|England v Australia, Second Test|
|Venue: Lord's. Dates: 16-20 July.|
|Coverage: Ball-by-ball Test Match Special commentary on BBC Radio 5 live sports extra, Radio 4 LW, online, tablets, mobiles and BBC Sport app. Live text commentary on the BBC Sport website.|
Australia wicketkeeper Brad Haddin will miss this week's second Ashes Test against England at Lord's for personal reasons.
Haddin, 37, did not train on Tuesday and his absence from the side could lead to a Test debut for Peter Nevill.
Fast bowler Mitchell Starc is expected to be fit despite needing pain-killing injections on an ankle injury during last week's first Test in Cardiff.
The second Test starts on Thursday, with England leading the series 1-0.
Haddin, who was playing in his 66th Test match, made scores of 22 and 7 at Cardiff but also dropped Joe Root on 0 before he went on to make 134 in the first innings of England's 169-run victory.
Nevill, 29, has not represented Australia in a Test match, one-day international or T20 game but did play in their 169-run warm-up victory against Essex earlier this month.
Bowler Peter Siddle backed the New South Wales wicketkeeper to perform well if he is selected at Lord's.
"He has had a couple of great years in first-class cricket and, if it's this Test or in future, then I've no doubt he will be ready to go," said Siddle.
'Standards have slipped'
Fast bowler Siddle was not selected for the Cardiff Test but could feature at Lord's if Starc's ankle injury rules him out.
The 30-year-old thinks his side became complacent but still expects them to retain the Ashes.
"We need to perform better with bat and ball," said Siddle. "Our standards over the last couple of years have been high quality but we let that slip in Cardiff.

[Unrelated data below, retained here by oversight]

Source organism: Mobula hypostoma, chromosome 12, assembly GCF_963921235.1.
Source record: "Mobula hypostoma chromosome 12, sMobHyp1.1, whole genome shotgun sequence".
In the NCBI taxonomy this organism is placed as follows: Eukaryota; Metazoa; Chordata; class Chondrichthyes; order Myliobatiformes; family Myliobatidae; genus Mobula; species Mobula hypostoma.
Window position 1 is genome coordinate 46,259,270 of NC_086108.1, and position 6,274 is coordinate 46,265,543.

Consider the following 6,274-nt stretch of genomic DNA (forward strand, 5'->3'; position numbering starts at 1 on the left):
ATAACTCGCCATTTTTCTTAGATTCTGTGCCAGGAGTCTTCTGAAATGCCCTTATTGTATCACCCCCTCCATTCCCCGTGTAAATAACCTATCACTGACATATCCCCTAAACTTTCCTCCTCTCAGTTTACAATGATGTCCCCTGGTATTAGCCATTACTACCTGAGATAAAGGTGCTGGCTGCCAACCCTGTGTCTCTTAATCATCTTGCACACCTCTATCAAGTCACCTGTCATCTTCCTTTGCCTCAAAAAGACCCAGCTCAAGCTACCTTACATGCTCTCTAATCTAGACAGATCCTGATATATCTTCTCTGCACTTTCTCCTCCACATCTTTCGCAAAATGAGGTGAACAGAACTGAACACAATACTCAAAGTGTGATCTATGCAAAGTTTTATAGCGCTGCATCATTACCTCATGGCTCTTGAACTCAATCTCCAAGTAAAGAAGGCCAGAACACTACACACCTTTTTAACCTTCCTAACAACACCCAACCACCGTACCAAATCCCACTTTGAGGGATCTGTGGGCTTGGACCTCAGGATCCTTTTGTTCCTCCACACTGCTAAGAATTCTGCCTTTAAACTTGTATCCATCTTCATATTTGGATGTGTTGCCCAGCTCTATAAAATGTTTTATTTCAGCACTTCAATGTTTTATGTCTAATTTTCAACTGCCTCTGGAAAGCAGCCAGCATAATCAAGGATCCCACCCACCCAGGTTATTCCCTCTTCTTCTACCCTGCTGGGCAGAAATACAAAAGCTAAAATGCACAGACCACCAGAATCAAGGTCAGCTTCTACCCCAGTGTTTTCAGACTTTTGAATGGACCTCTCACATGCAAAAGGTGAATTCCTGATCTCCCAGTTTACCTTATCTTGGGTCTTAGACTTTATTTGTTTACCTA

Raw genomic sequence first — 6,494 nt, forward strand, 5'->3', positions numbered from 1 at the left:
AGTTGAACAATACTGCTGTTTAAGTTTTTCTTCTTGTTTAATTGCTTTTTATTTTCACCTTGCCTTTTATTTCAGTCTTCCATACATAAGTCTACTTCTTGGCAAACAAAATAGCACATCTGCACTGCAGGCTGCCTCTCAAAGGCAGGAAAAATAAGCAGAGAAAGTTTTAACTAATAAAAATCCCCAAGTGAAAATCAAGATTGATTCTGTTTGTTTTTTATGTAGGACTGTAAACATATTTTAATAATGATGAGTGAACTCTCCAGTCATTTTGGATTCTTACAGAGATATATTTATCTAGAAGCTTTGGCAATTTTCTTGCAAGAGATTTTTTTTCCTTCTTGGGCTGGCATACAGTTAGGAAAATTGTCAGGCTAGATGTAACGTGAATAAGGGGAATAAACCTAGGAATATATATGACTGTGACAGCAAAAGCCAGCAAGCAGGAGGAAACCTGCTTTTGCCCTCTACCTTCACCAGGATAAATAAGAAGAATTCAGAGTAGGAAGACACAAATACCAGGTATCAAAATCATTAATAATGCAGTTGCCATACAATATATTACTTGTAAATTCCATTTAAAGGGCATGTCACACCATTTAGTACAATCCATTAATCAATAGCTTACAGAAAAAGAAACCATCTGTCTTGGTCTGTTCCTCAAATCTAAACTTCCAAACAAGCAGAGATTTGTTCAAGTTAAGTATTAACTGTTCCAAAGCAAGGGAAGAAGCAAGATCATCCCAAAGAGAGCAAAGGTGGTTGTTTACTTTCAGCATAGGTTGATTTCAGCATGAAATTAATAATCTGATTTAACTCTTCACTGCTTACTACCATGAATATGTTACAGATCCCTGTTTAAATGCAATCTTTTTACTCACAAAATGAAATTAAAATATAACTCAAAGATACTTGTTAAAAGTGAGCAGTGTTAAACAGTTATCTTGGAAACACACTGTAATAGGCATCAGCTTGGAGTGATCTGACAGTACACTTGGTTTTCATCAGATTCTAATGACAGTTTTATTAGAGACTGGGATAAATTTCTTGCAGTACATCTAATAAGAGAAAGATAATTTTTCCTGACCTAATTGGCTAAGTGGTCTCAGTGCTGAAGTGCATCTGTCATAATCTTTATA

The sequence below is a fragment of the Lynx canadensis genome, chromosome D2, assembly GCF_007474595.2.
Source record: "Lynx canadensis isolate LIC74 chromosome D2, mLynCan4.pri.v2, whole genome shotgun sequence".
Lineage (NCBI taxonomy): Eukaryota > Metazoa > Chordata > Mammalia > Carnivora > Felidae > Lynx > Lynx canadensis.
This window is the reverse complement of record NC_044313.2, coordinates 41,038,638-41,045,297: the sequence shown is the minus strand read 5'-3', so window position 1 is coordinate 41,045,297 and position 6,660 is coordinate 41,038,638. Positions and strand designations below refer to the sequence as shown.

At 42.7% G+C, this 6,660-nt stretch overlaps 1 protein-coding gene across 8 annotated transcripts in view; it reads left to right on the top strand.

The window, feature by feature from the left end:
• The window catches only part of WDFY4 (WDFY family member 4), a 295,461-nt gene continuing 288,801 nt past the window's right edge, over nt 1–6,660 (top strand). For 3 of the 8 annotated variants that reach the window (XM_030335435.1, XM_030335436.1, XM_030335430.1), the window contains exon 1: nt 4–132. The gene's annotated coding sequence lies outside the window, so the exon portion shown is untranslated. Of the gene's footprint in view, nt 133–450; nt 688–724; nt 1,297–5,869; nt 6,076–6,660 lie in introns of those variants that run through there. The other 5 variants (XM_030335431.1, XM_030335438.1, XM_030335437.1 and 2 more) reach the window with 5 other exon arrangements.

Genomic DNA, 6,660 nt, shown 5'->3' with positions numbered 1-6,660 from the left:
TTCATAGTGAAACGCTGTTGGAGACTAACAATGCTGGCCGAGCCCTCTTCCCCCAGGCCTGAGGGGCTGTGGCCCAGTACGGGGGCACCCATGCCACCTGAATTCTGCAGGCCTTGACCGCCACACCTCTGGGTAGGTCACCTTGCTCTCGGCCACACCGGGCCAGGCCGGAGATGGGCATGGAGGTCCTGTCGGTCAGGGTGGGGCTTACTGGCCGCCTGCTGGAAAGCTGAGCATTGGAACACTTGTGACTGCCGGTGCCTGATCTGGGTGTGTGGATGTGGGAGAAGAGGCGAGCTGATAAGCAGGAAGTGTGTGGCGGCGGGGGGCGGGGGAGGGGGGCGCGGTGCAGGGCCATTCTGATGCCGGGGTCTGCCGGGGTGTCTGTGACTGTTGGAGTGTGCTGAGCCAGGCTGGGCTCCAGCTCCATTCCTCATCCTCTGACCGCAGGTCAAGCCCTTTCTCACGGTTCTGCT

"What we have been is very consistent with our bowling and our line and length but we were not anywhere near our normal high standards - and that showed.
"But the boys are upbeat and want to turn things around - I can see a different contest this week.
"I remember in 1997 we lost the first Test and still won the Ashes. We will be playing strong and aggressive cricket and we will be looking to level the series."
'Australia will come back stronger'
England opener Adam Lyth expects a tougher Test match in London.
"Australia are number one in the world for a reason so they will come back stronger and we have to counter that and keep playing good solid cricket," Lyth told BBC Radio 5 live.
"We played fantastically well at Cardiff and maybe we're the favourites, but we have to get down to business and prepare well. If we play like we did at Cardiff and against New Zealand then we will be fine."
Lyth, who made scores of six and 37 in the opening Test, has only passed 40 in one of his six Test innings but will not change his batting style.
The 27-year-old Yorkshire player added: "I've got to play my way and if it's there to be hit I will hit it. You have to play to your strengths. I'm an attacking batsman."
'We will have a drink at the end of the series'
England bowler James Anderson said Australia's players rejected the offer of a post-match drink after the first Test, but Siddle said he would not expect opposing teams to socialise during the series.
"This is the fifth Ashes I've played in and it's the first time anyone has gone for a drink after just one Test," said Siddle. "It's interesting coming from Jimmy as at the Oval in 2013 he said: 'I don't know why we do this, I can't stand this.' It's interesting comments but we know what Jimmy is like.
"It is always hard, aggressive matches from both countries but after the game we move on to the next one and go again. We will be happy to have a drink with England at the end of the series."
Lyth added: "It would've been nice to share a beer but at the end of the day it's up to them. The door will be open and likewise if we get beat we will be knocking on their door with a few beers."